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Ibrahima Bah ’06 (Bronx, N.Y.) is taking full advantage of his opportunities as a physics major, including intensive research on galaxies this summer with Lyle Hoffman, professor and head of physics.

“It’s a small department so you get to know faculty well,” says Bah, who also is pursuing a second B.S. degree in mathematics. “The student-professor interaction is very good, and they are willing to entertain any type of discussion. This is a notable thing to have in a department.”

“The department is a family of its own,” he adds. “You can get together and interact. It goes beyond a subject; it’s a more personal, more intimate department.”

Bah conducted research in radio astronomy this summer alongside Hoffman through Lafayette’s distinctive EXCEL Scholars program, in which students assist faculty with research while earning a stipend. The program has helped to make Lafayette a national leader in undergraduate research. Many of the more than 160 students who participate in EXCEL each year go on to publish papers in scholarly journals and/or present their research at conferences.

They studied galaxies using information from the Arecibo Observatory in Puerto Rico, part of the National Astronomy and Ionosphere Center, which is operated by Cornell University in agreement with the National Science Foundation.

The observatory operates 24 hours a day, every day, providing time, electronic, computer, travel, and logistical support to scientists all over the world. It is recognized as one of the most important national centers for research in radio astronomy, planetary radar, and terrestrial aeronomy (quality of the atmosphere). Each year about 200 scientists visit the observatory to conduct research.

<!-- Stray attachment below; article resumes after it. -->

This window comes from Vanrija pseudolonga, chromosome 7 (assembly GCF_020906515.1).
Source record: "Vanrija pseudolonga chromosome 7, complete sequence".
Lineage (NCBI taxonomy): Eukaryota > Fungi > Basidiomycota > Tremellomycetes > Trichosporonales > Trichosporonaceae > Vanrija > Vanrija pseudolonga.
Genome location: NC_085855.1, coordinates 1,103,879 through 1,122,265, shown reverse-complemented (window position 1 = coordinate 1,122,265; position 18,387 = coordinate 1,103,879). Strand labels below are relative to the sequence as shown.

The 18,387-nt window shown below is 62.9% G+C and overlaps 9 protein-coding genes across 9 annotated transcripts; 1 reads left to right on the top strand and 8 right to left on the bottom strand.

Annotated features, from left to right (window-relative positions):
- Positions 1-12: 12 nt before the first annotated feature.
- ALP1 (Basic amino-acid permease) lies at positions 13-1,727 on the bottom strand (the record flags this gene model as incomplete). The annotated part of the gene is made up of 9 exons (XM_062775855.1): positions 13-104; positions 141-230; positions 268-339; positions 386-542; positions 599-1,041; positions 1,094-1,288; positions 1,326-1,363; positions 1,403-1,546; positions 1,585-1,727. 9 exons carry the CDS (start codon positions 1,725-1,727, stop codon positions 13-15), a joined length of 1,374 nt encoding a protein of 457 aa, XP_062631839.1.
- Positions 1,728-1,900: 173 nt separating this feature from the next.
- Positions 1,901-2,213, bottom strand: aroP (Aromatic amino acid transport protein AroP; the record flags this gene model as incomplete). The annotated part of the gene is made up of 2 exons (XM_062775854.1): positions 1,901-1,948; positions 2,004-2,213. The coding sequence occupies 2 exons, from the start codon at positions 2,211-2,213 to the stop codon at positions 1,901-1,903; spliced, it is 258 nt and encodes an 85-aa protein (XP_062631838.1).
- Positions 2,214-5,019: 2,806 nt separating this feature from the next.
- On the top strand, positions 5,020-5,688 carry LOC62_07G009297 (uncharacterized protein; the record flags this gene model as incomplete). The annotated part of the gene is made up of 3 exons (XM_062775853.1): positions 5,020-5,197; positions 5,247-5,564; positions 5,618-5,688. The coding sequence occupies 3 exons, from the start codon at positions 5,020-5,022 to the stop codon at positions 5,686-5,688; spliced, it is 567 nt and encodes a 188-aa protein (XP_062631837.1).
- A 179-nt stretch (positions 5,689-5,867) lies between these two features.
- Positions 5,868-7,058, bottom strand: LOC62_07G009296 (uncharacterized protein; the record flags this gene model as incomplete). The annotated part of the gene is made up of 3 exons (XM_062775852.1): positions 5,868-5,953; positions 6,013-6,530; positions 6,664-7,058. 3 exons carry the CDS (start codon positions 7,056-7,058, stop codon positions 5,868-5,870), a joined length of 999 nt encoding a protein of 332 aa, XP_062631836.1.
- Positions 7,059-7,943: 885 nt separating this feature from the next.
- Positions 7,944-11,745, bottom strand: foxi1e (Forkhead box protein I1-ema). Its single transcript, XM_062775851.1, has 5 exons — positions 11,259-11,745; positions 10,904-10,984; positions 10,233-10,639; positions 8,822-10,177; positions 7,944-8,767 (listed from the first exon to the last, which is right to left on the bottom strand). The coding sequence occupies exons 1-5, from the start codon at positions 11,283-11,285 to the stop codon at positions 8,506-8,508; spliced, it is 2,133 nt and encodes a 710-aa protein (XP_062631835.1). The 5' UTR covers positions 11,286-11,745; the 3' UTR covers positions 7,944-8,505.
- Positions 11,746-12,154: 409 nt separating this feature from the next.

Radio astronomy is the study of the natural radio energy emitted by galaxies, erupting stars, clouds of gas, pulsars, and quasars. The radio telescope at Arecibo allows astronomers to find very soft radio emissions from these regions of the universe. Information taken from these emissions lets them measure the distance and mass of galaxies and how galaxies cluster. Use of radio astronomy in this galaxy is providing general information about the physics of galaxies.

Bah studied at Columbia University in summer 2003 alongside David Helfand, chair of its astronomy department. Their research focused on locating the “corpses” of stars in the sky. This experience helped prepare Bah for the work he did this summer.

“It was great in that it strengthened my interest in science and allowed me to see and feel what it is to be a scientist,” says Bah. “That is, the joy of finding things and the frustration of having things not go the way you want them.”

One of Bah’s favorite courses at Lafayette has been Introduction to Quantum Mechanics (Physics 215) with Andrew Kortyna, assistant professor of physics. The class focuses on Einstein’s Special Theory of Relativity and the background and inner workings of quantum mechanics.

“In 215 you really get into physics,” Bah says. “Your mind opens up to something completely different. The theory is simple yet the implications are so profound. Anyone who take this class and appreciates it will be a physics major. It’s that good.”

Michael Stark, assistant professor of physics, encouraged Bah to attend the National Society for Black Physicists conference in Washington, D.C., and helped him find funding.

“It was other African Americans doing the same thing I’m doing, which was very inspiring,” he says. “I had a great time. It was a moment when I said ‘Wow, [physics] is for me’.”

Bah serves as historian for Association of Black Collegians, and is a member of International Students Association, Minority Scientists and Engineers, and Physics Club, for which he will serve as vice president next semester. He also is a physics tutor, a mathematics peer tutor, and chair of academic programming for Lafayette’s Family Weekend.

Categorized in: Academic News